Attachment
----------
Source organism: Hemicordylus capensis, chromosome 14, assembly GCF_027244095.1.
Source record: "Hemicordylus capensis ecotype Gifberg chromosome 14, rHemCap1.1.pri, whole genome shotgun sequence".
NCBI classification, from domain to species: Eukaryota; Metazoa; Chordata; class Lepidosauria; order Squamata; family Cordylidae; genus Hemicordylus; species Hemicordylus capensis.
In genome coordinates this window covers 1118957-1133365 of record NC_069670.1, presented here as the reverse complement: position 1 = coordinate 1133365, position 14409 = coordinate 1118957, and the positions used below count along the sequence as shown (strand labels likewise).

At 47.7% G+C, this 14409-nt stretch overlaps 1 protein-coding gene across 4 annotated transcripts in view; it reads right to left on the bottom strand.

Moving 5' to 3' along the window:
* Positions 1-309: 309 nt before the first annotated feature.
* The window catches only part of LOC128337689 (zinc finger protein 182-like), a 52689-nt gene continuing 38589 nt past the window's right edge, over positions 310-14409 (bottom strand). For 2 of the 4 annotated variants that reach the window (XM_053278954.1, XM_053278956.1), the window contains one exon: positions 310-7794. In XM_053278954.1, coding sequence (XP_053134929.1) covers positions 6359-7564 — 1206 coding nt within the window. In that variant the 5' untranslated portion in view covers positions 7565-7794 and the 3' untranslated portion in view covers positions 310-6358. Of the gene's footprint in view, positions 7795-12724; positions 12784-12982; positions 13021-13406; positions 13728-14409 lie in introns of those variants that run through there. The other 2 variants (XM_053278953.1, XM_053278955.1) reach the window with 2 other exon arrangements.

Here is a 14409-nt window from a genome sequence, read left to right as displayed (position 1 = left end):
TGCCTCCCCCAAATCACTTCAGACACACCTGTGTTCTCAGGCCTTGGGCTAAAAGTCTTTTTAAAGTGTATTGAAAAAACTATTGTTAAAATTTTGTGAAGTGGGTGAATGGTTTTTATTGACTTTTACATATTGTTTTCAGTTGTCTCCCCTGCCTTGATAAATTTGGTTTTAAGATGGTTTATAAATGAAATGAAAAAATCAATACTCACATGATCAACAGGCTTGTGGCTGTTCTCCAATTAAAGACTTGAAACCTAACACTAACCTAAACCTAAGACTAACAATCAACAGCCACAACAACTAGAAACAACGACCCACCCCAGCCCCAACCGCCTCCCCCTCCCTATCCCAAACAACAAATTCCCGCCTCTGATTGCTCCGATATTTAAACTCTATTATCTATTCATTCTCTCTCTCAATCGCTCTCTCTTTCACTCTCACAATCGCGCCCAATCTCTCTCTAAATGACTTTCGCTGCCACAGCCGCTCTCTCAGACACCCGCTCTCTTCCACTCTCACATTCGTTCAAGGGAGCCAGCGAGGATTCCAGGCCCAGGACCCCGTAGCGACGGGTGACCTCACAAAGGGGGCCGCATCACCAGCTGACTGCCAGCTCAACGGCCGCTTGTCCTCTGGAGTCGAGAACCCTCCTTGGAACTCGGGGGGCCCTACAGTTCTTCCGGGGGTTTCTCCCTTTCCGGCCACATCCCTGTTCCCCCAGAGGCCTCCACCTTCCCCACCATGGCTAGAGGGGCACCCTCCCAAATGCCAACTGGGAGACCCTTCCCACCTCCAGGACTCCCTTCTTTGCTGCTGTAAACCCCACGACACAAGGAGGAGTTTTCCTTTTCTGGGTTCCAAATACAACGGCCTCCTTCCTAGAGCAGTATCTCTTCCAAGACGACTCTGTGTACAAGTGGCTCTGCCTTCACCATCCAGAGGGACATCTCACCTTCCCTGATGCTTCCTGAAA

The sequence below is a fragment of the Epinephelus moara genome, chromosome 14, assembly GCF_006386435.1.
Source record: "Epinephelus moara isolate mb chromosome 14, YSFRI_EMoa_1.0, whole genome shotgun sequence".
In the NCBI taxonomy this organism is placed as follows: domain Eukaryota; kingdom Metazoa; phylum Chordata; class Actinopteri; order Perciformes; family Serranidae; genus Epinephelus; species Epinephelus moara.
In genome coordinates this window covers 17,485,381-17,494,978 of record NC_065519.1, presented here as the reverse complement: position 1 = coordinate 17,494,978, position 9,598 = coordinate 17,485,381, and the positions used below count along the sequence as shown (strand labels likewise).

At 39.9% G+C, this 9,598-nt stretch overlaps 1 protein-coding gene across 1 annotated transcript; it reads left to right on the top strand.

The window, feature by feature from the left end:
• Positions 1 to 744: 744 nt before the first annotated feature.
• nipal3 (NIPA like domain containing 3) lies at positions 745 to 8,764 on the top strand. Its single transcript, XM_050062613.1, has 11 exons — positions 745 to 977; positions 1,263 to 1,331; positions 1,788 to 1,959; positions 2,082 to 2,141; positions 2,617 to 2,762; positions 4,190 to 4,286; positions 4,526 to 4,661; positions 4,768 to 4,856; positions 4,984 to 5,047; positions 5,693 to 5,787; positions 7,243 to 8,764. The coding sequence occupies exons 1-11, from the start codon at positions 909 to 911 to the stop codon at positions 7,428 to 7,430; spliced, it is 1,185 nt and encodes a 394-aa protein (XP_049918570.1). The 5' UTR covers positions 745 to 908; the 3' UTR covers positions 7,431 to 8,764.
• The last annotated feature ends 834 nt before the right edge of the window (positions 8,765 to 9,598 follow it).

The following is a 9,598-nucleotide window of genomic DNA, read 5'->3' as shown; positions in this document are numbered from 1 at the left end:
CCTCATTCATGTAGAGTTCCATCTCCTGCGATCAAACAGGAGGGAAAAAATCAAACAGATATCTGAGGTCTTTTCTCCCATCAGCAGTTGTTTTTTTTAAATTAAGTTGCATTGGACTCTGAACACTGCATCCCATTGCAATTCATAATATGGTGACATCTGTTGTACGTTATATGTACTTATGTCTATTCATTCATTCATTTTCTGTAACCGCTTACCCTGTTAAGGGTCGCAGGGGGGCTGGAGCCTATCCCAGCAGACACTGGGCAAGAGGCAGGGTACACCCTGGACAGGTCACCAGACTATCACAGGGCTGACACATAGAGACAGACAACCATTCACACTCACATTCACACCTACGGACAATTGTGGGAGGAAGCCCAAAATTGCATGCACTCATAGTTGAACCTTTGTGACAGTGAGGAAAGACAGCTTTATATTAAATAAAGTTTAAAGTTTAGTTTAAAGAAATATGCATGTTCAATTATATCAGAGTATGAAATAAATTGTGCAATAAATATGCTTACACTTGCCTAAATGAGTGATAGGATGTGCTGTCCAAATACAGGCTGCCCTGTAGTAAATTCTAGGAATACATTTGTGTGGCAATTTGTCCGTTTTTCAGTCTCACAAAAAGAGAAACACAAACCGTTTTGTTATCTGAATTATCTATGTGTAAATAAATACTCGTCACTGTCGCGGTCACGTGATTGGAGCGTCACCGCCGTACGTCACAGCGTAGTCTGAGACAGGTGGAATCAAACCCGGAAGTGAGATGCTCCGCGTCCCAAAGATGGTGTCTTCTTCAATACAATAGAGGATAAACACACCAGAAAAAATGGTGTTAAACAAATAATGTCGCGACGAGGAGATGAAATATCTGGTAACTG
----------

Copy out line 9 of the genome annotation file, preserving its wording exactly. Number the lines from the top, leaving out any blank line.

Here is a 14409-nt window from a genome sequence, read left to right as displayed (position 1 = left end):